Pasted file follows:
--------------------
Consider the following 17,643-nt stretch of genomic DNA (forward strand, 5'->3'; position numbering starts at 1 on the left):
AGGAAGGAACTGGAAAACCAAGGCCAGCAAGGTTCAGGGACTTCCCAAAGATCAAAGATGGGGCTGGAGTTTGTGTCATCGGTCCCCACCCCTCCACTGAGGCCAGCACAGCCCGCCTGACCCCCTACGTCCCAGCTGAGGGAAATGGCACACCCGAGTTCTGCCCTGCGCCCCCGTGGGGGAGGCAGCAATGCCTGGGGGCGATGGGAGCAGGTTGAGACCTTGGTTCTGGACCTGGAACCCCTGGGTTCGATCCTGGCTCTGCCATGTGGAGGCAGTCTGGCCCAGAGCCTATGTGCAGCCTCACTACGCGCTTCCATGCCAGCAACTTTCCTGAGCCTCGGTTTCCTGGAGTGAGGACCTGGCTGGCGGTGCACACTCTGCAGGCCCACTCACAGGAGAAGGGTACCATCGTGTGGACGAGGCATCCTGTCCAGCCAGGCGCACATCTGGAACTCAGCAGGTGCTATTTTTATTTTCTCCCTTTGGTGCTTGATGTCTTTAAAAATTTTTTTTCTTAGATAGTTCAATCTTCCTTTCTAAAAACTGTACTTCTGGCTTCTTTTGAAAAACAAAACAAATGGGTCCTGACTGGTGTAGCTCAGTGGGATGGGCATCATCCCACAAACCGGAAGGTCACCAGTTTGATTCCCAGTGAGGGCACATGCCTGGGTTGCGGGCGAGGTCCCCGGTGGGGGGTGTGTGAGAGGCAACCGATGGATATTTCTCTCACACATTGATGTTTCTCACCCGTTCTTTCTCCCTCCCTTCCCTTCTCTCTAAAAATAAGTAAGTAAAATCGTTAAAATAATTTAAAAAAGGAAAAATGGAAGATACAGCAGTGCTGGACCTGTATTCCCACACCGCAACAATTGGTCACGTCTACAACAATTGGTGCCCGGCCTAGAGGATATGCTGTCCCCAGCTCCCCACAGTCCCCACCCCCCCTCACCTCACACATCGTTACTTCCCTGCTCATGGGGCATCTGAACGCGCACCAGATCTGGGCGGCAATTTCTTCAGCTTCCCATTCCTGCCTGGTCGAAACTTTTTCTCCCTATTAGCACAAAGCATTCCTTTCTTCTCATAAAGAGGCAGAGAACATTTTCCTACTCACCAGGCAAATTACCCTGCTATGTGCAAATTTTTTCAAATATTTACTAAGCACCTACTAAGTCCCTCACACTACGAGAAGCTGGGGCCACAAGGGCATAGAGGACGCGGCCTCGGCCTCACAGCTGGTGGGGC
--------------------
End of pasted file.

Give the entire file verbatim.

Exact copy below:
Consider the following 17,643-nt stretch of genomic DNA (forward strand, 5'->3'; position numbering starts at 1 on the left):
AGGAAGGAACTGGAAAACCAAGGCCAGCAAGGTTCAGGGACTTCCCAAAGATCAAAGATGGGGCTGGAGTTTGTGTCATCGGTCCCCACCCCTCCACTGAGGCCAGCACAGCCCGCCTGACCCCCTACGTCCCAGCTGAGGGAAATGGCACACCCGAGTTCTGCCCTGCGCCCCCGTGGGGGAGGCAGCAATGCCTGGGGGCGATGGGAGCAGGTTGAGACCTTGGTTCTGGACCTGGAACCCCTGGGTTCGATCCTGGCTCTGCCATGTGGAGGCAGTCTGGCCCAGAGCCTATGTGCAGCCTCACTACGCGCTTCCATGCCAGCAACTTTCCTGAGCCTCGGTTTCCTGGAGTGAGGACCTGGCTGGCGGTGCACACTCTGCAGGCCCACTCACAGGAGAAGGGTACCATCGTGTGGACGAGGCATCCTGTCCAGCCAGGCGCACATCTGGAACTCAGCAGGTGCTATTTTTATTTTCTCCCTTTGGTGCTTGATGTCTTTAAAAATTTTTTTTCTTAGATAGTTCAATCTTCCTTTCTAAAAACTGTACTTCTGGCTTCTTTTGAAAAACAAAACAAATGGGTCCTGACTGGTGTAGCTCAGTGGGATGGGCATCATCCCACAAACCGGAAGGTCACCAGTTTGATTCCCAGTGAGGGCACATGCCTGGGTTGCGGGCGAGGTCCCCGGTGGGGGGTGTGTGAGAGGCAACCGATGGATATTTCTCTCACACATTGATGTTTCTCACCCGTTCTTTCTCCCTCCCTTCCCTTCTCTCTAAAAATAAGTAAGTAAAATCGTTAAAATAATTTAAAAAAGGAAAAATGGAAGATACAGCAGTGCTGGACCTGTATTCCCACACCGCAACAATTGGTCACGTCTACAACAATTGGTGCCCGGCCTAGAGGATATGCTGTCCCCAGCTCCCCACAGTCCCCACCCCCCCTCACCTCACACATCGTTACTTCCCTGCTCATGGGGCATCTGAACGCGCACCAGATCTGGGCGGCAATTTCTTCAGCTTCCCATTCCTGCCTGGTCGAAACTTTTTCTCCCTATTAGCACAAAGCATTCCTTTCTTCTCATAAAGAGGCAGAGAACATTTTCCTACTCACCAGGCAAATTACCCTGCTATGTGCAAATTTTTTCAAATATTTACTAAGCACCTACTAAGTCCCTCACACTACGAGAAGCTGGGGCCACAAGGGCATAGAGGACGCGGCCTCGGCCTCACAGCTGGTGGGGC